2.5. Discussion


instead of the superconducting state. This could make it possible that there is no direct superconducting path between two contacts. For future research the layout of the contacts on the sample should be changed from four contacts next to each other to four contacts on the four corners of the sample.



The goal of this chapter was to show the modications substrates impose on the properties of epitaxially grown thin lms of titanium oxide through their structure and lattice mismatch. The rst major modication we observed is the growth of TiOx with a superstructure. This structure was formed at high oxygen levels and low deposition rates during growth. Surprising was that we could grow the layer epitaxially on MgO as well as MgAl2 O4 . We used RHEED rotation movies to determine that this new phase was chemically equivalent to, but structurally dierent from Ti2 O3 . The structure has a rocksalt like sublattice with one out of three titanium sites vacant, making the possible unit cell three times as large as that of TiOx without a superstructure. The c-parameter for these lms is bigger for samples grown on MgAl2 O4 substrates than for those grown on MgO. The behavior of the c-parameter with increasing amount of oxygen is dierent for samples grown on MgAl2 O4 than for those on MgO. We showed that the behavior of the resistivity versus temperature for these samples with a superstructure is dierent from that of normal TiOx . The TiOx without a superstructure behave as their bulk equivalents. The c-parameter decreases with increasing oxygen content for both substrates. When we analyzed the in-plane lattice parameters we saw that there was no real dierence between the two of them. This might be caused by relaxation of the lm. As we showed for one of our lms, the critical thickness is reached after about 20 minutes, while we grew our layers for at least one hour or more. The resistivity curves are comparable to those of the bulk. Unfortunately we were not able to make a quantitative analysis of the amount of vacancies present in the thin lms. This could have been possible if we would have had RHEED oscillations and RBS for all our samples. By growing all the lms with the same titanium ux, we could compare the time for one ML of our lm to grow with the time of one ML of a reference sample, like TiO2 , which we assume to have no vacancies. The fraction of these two times is a measure for the amount of vacancies in the TiOx thin lm. By growing the thin lms using 18 O it is possible to determine the ratio of titanium and oxygen using RBS. By comparing to a gauge sample for which the stoichiometry is known, it is possible to determine the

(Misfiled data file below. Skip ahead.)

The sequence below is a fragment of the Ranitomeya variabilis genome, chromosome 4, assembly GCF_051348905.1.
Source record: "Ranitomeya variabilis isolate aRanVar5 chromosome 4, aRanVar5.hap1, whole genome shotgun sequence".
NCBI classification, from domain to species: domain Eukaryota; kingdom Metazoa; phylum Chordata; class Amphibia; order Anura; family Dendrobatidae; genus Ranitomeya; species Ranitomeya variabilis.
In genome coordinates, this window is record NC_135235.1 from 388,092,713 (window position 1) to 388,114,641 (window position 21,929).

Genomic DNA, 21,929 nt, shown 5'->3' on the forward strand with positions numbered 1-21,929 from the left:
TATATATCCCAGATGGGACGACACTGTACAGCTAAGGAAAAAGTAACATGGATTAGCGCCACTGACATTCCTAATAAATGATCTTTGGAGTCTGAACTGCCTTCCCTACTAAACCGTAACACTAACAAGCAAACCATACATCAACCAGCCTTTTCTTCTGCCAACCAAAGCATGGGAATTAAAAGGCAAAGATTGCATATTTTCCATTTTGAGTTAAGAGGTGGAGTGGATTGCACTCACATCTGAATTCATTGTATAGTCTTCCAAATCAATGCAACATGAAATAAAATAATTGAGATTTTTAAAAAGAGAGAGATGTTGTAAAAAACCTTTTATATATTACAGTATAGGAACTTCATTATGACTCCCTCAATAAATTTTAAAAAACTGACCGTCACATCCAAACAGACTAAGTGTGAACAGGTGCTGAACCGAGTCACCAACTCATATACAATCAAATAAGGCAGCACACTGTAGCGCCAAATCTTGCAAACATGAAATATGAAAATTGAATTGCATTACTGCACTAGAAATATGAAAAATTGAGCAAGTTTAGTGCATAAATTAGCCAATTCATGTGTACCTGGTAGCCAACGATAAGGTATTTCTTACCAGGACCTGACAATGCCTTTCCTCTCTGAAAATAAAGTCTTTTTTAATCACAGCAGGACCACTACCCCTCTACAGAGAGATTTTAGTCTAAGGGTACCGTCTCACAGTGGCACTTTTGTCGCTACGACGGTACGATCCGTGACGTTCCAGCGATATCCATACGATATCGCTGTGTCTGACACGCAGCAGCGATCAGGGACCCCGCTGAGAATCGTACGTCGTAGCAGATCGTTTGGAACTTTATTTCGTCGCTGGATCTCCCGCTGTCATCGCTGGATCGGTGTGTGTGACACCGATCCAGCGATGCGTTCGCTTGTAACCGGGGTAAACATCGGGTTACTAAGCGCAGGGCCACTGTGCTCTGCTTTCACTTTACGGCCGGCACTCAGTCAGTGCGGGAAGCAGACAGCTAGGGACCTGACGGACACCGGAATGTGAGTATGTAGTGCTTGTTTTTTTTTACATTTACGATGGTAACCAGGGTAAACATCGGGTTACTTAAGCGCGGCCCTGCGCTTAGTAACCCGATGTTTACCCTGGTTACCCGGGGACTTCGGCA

Chapter 2: Properties of TiOx thin lms

stoichiometry of the TiOx thin lm. With this extra information we can also dier between the number of oxygen and titanium vacancies. A comparison between c-parameters of our thin lms and those of single crystals suggests that we are covering the whole known range of x in TiOx .